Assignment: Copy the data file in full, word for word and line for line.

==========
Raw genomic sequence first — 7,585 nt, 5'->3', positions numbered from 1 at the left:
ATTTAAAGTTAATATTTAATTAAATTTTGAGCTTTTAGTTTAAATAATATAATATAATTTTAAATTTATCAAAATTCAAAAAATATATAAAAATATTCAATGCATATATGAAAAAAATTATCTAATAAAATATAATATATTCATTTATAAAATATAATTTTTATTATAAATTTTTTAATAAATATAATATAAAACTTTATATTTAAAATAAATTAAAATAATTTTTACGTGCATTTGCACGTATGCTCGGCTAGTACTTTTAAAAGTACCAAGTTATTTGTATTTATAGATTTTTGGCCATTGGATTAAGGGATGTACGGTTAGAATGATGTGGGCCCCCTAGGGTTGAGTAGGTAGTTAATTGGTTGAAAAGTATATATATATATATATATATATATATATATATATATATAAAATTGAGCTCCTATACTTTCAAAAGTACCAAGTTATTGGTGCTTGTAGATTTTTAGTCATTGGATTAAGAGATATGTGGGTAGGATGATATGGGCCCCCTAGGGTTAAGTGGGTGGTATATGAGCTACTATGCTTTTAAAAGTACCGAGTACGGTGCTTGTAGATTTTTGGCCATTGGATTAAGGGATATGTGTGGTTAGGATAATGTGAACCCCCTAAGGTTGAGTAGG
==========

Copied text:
Raw genomic sequence first — 7,585 nt, 5'->3', positions numbered from 1 at the left:
ATTTAAAGTTAATATTTAATTAAATTTTGAGCTTTTAGTTTAAATAATATAATATAATTTTAAATTTATCAAAATTCAAAAAATATATAAAAATATTCAATGCATATATGAAAAAAATTATCTAATAAAATATAATATATTCATTTATAAAATATAATTTTTATTATAAATTTTTTAATAAATATAATATAAAACTTTATATTTAAAATAAATTAAAATAATTTTTACGTGCATTTGCACGTATGCTCGGCTAGTACTTTTAAAAGTACCAAGTTATTTGTATTTATAGATTTTTGGCCATTGGATTAAGGGATGTACGGTTAGAATGATGTGGGCCCCCTAGGGTTGAGTAGGTAGTTAATTGGTTGAAAAGTATATATATATATATATATATATATATATATATATATATAAAATTGAGCTCCTATACTTTCAAAAGTACCAAGTTATTGGTGCTTGTAGATTTTTAGTCATTGGATTAAGAGATATGTGGGTAGGATGATATGGGCCCCCTAGGGTTAAGTGGGTGGTATATGAGCTACTATGCTTTTAAAAGTACCGAGTACGGTGCTTGTAGATTTTTGGCCATTGGATTAAGGGATATGTGTGGTTAGGATAATGTGAACCCCCTAAGGTTGAGTAGG